A moment later, Antonio came and introduced himself and after some polite conversation offered me a pre-departure drink. I requested orange juice and this came promptly. In the seat pocket in front of me were noise-cancelling headphones and a bottle of water. Shortly after, the purser came and introduced himself as Rafiq (I think, because I did not hear properly, so apologies if I have the name wrong). He offered me a copy of the menu in its leather folder and a wine list. Antonio brought slippers, socks and eye-shades. I declined the offer of a newspaper or magazine as I was still reading “The Museum of Innocence”.
There was only one other passenger in First on this sector and he sat in 1A. It did seem that there might be another, but a woman who had sat herself down in 2A was asked to show her boarding pass and was then assisted in moving into the Business Class cabin. I suppose it’s quite easy to confuse 2A and 10A . A group of four came aboard without seat allocations and waited in First until they were shown to seats in Business as Economy was just about full. I think that they may have been non-revs.
There were no delays on departure and as usual before push back, Arab Coffee and Dates were offered – I particularly like the ones with almonds in them. We taxied out to 18L-36R and were soon rolling and airborne. Shortly after take-off hot towels were brought round.
Shortly after the seat belt sign went off I pressed the crew-call button and Rafiq came and asked how he could help. I requested Tapas and a glass of Albariño for now and the sole about an hour later. A couple of minutes later the wine and Tapas arrived, together with a generous helping of mixed nuts. Later Rafiq came and asked me whether I was ready to eat my meal. The table was raised out of the armrest, covered with a cloth and placed with cutlery. The fish was tasty and succulent, not the dry and hard mass that you get on some airlines. It came with grilled vegetables and potatoes, a side salad and a bread basket. All looked fresh and colourful. After the meal, Antonio asked whether I would like some dessert, but I said no and asked for some more wine instead.
The flight was smooth and it seemed as if we would arrive on time. But as we approached Dubai the captain announced that due to congestion over UAE and Omani airspace there would be a delay of “about five minutes”. Several circles of the Gulf later, we began our final approach and descent into Dubai. We touched down about twenty minutes late. Yet again we taxied to a remote stand past the cargo village and the flower distribution centre. Another scenic tour on the bus was required. It didn’t take long to clear security, although this time I was asked to take off my shoes, and I was on my way to the First Class Lounge.
The receptionist welcomed me and wrote the gate number and boarding time for my connecting flight on the boarding pass. After the usual visit to the spotlessly clean washrooms, I found a comfortable seat. A waitress came and asked whether she could fetch me anything and I asked for still water and mixed nuts. One of the benefits of a late arrival is less hanging around in the lounge in the middle of the night. It was soon time to make my way to the gate.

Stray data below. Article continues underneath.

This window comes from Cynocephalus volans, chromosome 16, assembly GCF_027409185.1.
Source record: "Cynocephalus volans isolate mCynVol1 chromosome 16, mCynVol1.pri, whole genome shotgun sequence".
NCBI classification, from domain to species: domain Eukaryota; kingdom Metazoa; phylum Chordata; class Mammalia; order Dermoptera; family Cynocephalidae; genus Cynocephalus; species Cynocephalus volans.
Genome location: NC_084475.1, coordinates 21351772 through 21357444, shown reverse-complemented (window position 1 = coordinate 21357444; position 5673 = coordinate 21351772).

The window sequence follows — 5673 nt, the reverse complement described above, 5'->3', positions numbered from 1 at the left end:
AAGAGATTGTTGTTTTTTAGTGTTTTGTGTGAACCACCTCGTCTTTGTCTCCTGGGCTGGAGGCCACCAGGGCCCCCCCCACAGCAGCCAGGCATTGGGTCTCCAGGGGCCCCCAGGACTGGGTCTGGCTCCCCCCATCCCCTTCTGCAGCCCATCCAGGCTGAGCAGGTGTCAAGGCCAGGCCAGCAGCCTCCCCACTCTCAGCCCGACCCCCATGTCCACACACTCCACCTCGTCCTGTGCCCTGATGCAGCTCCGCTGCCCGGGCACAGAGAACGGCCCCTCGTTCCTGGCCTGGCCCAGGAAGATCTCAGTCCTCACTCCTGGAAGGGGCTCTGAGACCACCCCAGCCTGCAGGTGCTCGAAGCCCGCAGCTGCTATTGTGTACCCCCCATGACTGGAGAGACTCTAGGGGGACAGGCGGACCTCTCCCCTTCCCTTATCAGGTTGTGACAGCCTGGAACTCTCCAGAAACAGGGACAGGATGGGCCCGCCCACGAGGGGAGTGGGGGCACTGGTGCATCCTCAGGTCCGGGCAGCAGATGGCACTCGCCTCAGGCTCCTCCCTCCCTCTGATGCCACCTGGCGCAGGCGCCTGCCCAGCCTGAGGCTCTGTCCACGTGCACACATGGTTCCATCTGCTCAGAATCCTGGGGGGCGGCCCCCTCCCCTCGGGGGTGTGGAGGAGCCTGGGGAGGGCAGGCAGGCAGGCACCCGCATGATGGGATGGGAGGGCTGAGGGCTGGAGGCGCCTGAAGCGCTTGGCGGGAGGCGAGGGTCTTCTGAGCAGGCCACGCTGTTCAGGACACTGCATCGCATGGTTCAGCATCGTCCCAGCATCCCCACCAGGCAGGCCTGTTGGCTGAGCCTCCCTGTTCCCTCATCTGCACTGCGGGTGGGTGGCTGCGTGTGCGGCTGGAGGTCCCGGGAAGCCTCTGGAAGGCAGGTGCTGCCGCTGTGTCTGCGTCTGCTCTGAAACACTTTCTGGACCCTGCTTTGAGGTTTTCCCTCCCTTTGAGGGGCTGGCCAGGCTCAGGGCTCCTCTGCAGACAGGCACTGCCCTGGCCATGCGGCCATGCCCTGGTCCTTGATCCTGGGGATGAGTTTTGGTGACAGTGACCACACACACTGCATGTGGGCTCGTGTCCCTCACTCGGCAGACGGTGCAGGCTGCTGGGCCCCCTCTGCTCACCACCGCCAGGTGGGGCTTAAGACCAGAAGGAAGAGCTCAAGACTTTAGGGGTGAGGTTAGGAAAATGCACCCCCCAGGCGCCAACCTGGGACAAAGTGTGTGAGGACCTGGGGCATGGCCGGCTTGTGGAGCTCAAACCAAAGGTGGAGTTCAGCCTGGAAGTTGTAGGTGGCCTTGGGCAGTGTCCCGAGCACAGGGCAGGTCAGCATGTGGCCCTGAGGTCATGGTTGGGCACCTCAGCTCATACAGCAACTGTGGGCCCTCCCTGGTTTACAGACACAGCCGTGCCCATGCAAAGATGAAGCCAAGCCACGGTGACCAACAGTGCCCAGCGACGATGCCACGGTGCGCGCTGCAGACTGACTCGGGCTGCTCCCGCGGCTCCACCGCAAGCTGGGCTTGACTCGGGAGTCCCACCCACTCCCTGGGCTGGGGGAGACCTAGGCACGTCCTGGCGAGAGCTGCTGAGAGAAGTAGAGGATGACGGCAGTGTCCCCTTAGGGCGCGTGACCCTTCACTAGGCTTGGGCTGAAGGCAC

Flight: EK420 DXB
02:30 30 AUG 2010
Flight Time: 10hrs 30min
Aircraft: B777-200LR Seat 2A
Registration: Not known
Boarding was called by zones, with First and Business passengers being able to board whenever they chose to. Again I was surprised to be the only passenger in First! This time I thought that I would spoil myself and have the champagne before take-off, followed by the dates and coffee. The service was courteous and efficient, but I felt that it lacked the spontaneity of my previous experiences. It wasn’t bad, rude or indifferent – it just didn’t feel to be as warm.
There was another delay, this time caused by some late passengers transferring from a delayed arrival. Once they were on board and their luggage was in the hold, we were underway some twenty five minutes late. The flight itself was smoother than on the way out and we were able to make up a lot of the lost time, arriving into Perth only five minutes late.
Before changing into the complimentary pyjamas, I asked for some cheese and biscuits. Then I switched off the lights and had a pleasant sleep. Later I got up and went to wash and one the way met the purser, who asked whether I’d like anything to eat. “Just an omelette, orange juice and some coffee,” I replied.
At last we were making our descent into Perth. Conditions were overcast and there had been rain earlier in the day. We taxied to the usual gate and after our goodbyes, I deplaned and cleared Immigration, Customs and Quarantine in very little time.
All in all, the service provided by Emirates was of a high standard. The delays and need to deplane at remote stands in Dubai is becoming tiresome, but with the continued high growth in traffic is not unexpected. I thoroughly enjoyed my trip to Spain and Portugal, so much so that I’m planning to go again in December. Because Emirates offer the most convenient itinerary, I will be joining them again, but it will be in Business Class.
I hope that you enjoyed reading about my experiences. Your comments will be welcome.
[Edited 2010-09-22 23:10:48]